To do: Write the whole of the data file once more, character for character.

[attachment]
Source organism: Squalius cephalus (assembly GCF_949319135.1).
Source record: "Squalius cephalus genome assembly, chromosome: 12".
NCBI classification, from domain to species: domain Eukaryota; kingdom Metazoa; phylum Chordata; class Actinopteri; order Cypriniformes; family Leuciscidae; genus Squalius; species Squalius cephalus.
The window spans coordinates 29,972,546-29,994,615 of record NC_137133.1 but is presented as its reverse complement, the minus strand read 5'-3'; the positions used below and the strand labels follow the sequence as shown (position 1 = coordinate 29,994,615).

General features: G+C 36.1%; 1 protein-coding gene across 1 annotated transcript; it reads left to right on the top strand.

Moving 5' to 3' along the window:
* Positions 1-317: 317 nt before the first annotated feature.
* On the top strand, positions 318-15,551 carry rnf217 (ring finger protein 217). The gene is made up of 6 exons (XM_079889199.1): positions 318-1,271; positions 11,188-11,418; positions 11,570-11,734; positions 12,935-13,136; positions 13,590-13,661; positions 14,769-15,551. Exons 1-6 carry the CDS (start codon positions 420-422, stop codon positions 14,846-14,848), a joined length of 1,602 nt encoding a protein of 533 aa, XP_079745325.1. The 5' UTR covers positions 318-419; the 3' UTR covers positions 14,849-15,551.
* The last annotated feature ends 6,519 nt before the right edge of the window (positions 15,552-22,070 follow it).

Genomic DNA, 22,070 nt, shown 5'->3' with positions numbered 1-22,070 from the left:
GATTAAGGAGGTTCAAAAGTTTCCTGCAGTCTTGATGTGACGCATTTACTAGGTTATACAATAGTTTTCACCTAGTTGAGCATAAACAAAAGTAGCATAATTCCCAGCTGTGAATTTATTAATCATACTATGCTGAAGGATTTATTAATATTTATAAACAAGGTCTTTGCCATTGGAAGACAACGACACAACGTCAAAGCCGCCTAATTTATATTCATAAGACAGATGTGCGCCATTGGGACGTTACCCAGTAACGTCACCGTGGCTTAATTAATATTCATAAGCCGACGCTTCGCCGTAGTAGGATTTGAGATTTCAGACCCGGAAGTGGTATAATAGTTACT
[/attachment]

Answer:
Source organism: Squalius cephalus (assembly GCF_949319135.1).
Source record: "Squalius cephalus genome assembly, chromosome: 12".
NCBI classification, from domain to species: domain Eukaryota; kingdom Metazoa; phylum Chordata; class Actinopteri; order Cypriniformes; family Leuciscidae; genus Squalius; species Squalius cephalus.
The window spans coordinates 29,972,546-29,994,615 of record NC_137133.1 but is presented as its reverse complement, the minus strand read 5'-3'; the positions used below and the strand labels follow the sequence as shown (position 1 = coordinate 29,994,615).

General features: G+C 36.1%; 1 protein-coding gene across 1 annotated transcript; it reads left to right on the top strand.

Moving 5' to 3' along the window:
* Positions 1-317: 317 nt before the first annotated feature.
* On the top strand, positions 318-15,551 carry rnf217 (ring finger protein 217). The gene is made up of 6 exons (XM_079889199.1): positions 318-1,271; positions 11,188-11,418; positions 11,570-11,734; positions 12,935-13,136; positions 13,590-13,661; positions 14,769-15,551. Exons 1-6 carry the CDS (start codon positions 420-422, stop codon positions 14,846-14,848), a joined length of 1,602 nt encoding a protein of 533 aa, XP_079745325.1. The 5' UTR covers positions 318-419; the 3' UTR covers positions 14,849-15,551.
* The last annotated feature ends 6,519 nt before the right edge of the window (positions 15,552-22,070 follow it).

Genomic DNA, 22,070 nt, shown 5'->3' with positions numbered 1-22,070 from the left:
GATTAAGGAGGTTCAAAAGTTTCCTGCAGTCTTGATGTGACGCATTTACTAGGTTATACAATAGTTTTCACCTAGTTGAGCATAAACAAAAGTAGCATAATTCCCAGCTGTGAATTTATTAATCATACTATGCTGAAGGATTTATTAATATTTATAAACAAGGTCTTTGCCATTGGAAGACAACGACACAACGTCAAAGCCGCCTAATTTATATTCATAAGACAGATGTGCGCCATTGGGACGTTACCCAGTAACGTCACCGTGGCTTAATTAATATTCATAAGCCGACGCTTCGCCGTAGTAGGATTTGAGATTTCAGACCCGGAAGTGGTATAATAGTTACT